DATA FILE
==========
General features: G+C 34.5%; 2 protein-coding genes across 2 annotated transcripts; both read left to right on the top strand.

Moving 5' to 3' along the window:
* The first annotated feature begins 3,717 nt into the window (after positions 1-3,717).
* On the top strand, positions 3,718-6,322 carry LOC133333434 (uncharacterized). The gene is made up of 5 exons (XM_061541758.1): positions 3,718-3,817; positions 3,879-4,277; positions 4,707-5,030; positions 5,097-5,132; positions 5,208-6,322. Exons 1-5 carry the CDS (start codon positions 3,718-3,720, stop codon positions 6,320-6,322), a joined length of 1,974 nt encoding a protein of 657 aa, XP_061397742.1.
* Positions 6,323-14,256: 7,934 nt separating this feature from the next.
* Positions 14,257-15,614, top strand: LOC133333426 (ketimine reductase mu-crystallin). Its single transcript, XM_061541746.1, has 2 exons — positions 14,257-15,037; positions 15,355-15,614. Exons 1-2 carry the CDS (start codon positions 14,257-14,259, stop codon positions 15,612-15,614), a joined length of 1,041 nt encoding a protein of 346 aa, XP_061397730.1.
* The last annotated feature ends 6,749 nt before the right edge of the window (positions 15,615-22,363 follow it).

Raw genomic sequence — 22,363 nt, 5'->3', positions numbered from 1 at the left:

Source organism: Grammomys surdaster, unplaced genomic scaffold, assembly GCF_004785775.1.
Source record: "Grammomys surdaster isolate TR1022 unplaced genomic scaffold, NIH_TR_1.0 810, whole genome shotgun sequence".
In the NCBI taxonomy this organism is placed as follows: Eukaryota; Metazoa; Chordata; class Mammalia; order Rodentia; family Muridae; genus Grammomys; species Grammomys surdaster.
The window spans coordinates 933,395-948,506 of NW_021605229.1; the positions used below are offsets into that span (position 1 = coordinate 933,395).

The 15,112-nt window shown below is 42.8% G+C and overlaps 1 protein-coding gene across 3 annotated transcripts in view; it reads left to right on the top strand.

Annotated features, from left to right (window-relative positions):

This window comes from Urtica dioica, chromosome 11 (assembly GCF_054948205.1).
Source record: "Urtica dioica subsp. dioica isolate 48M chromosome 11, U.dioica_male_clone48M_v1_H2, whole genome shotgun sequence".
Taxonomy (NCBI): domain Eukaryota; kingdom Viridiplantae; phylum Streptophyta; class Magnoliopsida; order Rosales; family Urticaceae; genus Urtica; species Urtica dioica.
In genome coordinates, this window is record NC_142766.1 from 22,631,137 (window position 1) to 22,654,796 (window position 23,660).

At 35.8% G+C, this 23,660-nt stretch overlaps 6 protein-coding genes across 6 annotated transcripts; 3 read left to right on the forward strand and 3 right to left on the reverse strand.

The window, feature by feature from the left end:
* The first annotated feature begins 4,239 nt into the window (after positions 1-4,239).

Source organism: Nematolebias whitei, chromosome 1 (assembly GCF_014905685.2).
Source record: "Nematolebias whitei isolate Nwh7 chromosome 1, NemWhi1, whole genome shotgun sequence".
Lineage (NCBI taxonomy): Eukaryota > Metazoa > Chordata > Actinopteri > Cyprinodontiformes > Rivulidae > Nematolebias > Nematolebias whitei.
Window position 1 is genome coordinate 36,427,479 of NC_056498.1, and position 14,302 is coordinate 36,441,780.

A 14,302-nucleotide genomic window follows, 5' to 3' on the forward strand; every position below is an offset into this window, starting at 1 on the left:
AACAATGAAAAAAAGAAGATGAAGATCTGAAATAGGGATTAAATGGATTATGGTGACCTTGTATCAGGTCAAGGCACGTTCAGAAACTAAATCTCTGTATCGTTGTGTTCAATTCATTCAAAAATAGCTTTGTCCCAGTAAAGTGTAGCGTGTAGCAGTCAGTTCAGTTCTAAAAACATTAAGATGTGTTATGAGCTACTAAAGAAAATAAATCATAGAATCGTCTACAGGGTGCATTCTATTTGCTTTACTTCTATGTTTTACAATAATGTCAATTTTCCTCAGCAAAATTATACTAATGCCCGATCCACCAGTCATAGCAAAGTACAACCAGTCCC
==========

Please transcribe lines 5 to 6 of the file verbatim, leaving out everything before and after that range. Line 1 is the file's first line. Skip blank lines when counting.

* Positions 6,323-14,256: 7,934 nt separating this feature from the next.
* Positions 14,257-15,614, top strand: LOC133333426 (ketimine reductase mu-crystallin). Its single transcript, XM_061541746.1, has 2 exons — positions 14,257-15,037; positions 15,355-15,614. Exons 1-2 carry the CDS (start codon positions 14,257-14,259, stop codon positions 15,612-15,614), a joined length of 1,041 nt encoding a protein of 346 aa, XP_061397730.1.